December 09, 2002 Copyright © by United States Conference of Catholic Bishops
- 1 Paul, an apostle of Christ Jesus by the will of God, to the holy ones who are (in Ephesus) 2 faithful in Christ Jesus:
- grace to you and peace from God our Father and the Lord Jesus Christ.
- 3 Blessed be the God and Father of our Lord Jesus Christ, who has blessed us in Christ with every spiritual blessing in the heavens, 4
- as he chose us in him, before the foundation of the world, to be holy and without blemish before him. In love
- he destined us for adoption to himself through Jesus Christ, in accord with the favor of his will,
- for the praise of the glory of his grace that he granted us in the beloved.
- In him we have redemption by his blood, the forgiveness of transgressions, in accord with the riches of his grace
- that he lavished upon us. In all wisdom and insight,
- he has made known to us the mystery 5 of his will in accord with his favor that he set forth in him
- as a plan for the fullness of times, to sum up all things in Christ, in heaven and on earth.
- In him we were also chosen, destined in accord with the purpose of the one who accomplishes all things according to the intention of his will,
- so that we might exist for the praise of his glory, we who first hoped 6 in Christ.
- In him you also, who have heard the word of truth, the gospel of your salvation, and have believed in him, were sealed 7 with the promised holy Spirit,
- which is the first installment 8 of our inheritance toward redemption as God's possession, to the praise of his glory.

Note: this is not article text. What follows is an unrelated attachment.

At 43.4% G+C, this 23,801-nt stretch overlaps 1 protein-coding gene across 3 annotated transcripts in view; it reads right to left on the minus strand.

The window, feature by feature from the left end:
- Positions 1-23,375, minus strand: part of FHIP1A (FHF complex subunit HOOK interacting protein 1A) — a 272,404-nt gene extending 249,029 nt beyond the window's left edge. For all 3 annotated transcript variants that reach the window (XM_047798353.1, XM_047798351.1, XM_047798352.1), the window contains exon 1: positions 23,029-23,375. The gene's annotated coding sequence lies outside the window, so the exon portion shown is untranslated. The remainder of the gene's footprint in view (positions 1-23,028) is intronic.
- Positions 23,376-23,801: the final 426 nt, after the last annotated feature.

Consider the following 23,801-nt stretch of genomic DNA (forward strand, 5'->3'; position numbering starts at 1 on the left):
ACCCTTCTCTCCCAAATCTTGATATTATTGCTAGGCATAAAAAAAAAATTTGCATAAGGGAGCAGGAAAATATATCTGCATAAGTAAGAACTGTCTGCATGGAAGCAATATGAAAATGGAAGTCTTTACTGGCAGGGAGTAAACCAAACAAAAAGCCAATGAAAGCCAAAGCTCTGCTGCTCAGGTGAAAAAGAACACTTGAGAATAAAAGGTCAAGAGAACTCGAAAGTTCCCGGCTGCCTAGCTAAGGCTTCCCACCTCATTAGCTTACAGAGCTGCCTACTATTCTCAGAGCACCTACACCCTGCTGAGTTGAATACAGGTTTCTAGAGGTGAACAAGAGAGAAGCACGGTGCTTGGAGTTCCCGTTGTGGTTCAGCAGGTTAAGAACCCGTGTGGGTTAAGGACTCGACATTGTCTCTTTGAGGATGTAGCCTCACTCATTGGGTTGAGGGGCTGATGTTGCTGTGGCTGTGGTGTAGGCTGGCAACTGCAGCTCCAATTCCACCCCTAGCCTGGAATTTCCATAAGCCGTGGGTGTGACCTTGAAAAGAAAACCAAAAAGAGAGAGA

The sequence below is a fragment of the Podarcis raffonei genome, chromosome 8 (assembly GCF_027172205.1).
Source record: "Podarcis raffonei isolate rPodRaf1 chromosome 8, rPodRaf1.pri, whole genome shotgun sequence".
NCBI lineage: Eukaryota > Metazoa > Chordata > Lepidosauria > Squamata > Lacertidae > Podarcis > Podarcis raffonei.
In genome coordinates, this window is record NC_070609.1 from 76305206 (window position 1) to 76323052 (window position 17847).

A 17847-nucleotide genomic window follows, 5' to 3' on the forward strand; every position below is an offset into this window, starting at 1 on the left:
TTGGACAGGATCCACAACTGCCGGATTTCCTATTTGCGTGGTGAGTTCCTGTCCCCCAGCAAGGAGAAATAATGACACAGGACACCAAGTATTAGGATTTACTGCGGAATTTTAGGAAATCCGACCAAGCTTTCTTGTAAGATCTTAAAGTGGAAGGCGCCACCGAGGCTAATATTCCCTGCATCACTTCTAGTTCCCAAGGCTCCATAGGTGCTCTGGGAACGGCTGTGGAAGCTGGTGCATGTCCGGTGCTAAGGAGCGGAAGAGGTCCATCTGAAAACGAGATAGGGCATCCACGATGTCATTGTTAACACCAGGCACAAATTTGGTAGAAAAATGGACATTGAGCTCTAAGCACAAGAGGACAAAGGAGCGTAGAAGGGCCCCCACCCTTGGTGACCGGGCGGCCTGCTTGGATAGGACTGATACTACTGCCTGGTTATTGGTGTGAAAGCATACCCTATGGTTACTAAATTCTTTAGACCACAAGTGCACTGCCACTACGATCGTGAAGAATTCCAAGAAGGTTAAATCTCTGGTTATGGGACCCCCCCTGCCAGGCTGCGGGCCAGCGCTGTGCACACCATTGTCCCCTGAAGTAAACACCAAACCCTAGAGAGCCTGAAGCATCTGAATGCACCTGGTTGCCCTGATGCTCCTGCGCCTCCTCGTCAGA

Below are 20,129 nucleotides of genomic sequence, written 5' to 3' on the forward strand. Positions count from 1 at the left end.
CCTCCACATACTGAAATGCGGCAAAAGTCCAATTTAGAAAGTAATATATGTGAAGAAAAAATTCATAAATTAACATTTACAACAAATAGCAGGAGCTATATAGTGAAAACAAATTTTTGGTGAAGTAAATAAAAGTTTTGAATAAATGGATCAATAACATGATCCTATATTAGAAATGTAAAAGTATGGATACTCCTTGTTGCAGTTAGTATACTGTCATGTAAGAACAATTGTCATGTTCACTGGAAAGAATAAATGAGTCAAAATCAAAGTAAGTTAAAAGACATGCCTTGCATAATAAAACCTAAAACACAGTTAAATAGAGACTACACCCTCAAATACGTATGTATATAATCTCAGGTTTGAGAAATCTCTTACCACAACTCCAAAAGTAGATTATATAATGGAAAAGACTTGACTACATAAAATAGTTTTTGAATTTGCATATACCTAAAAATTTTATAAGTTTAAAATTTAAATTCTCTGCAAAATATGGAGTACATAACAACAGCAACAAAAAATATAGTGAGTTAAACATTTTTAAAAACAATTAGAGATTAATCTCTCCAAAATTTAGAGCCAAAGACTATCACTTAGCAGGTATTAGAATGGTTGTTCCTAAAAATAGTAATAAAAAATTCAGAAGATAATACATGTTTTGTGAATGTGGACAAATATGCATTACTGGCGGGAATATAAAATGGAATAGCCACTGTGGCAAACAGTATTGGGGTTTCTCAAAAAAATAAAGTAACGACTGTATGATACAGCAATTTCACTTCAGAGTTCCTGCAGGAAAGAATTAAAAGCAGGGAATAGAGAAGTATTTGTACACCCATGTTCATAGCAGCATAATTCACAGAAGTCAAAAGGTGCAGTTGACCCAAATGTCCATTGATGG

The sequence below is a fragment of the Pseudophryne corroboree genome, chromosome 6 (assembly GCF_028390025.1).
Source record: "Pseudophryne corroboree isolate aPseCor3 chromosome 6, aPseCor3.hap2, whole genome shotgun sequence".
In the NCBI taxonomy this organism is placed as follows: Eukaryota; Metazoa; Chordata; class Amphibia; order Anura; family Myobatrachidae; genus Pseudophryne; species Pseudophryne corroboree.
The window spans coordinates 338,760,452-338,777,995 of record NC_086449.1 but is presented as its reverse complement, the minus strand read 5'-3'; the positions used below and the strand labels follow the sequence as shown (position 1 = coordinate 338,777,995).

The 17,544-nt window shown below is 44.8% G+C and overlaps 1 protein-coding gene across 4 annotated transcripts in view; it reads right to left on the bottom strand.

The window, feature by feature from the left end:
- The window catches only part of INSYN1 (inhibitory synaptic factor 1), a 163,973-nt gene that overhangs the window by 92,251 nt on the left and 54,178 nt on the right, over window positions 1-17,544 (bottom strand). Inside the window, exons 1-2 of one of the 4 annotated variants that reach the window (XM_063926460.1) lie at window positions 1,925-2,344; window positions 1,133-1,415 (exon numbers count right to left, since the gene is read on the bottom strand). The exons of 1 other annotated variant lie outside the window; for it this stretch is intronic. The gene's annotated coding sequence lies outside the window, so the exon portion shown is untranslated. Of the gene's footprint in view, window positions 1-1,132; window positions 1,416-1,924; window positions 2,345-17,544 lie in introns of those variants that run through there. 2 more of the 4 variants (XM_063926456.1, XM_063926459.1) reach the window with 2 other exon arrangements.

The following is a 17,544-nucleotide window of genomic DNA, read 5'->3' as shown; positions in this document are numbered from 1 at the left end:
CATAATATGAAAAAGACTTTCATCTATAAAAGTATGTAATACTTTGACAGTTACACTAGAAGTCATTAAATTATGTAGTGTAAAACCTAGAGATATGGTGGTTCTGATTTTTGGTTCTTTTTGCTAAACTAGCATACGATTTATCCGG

- 9 Therefore, I, too, hearing of your faith in the Lord Jesus and of your love 10 for all the holy ones,
- do not cease giving thanks for you, remembering you in my prayers,
- that the God of our Lord Jesus Christ, the Father of glory, may give you a spirit of wisdom and revelation resulting in knowledge of him.
- May the eyes of (your) hearts be enlightened, that you may know what is the hope that belongs to his call, what are the riches of glory in his inheritance among the holy ones,
- and what is the surpassing greatness of his power for us who believe, in accord with the exercise of his great might,
- which he worked in Christ, raising him from the dead and seating him at his right hand in the heavens,
- far above every principality, authority, power, and dominion, and every name that is named not only in this age but also in the one to come.
- And he put all things beneath his feet and gave him as head over all things to the church,
- which is his body, 11 the fullness of the one who fills all things in every way.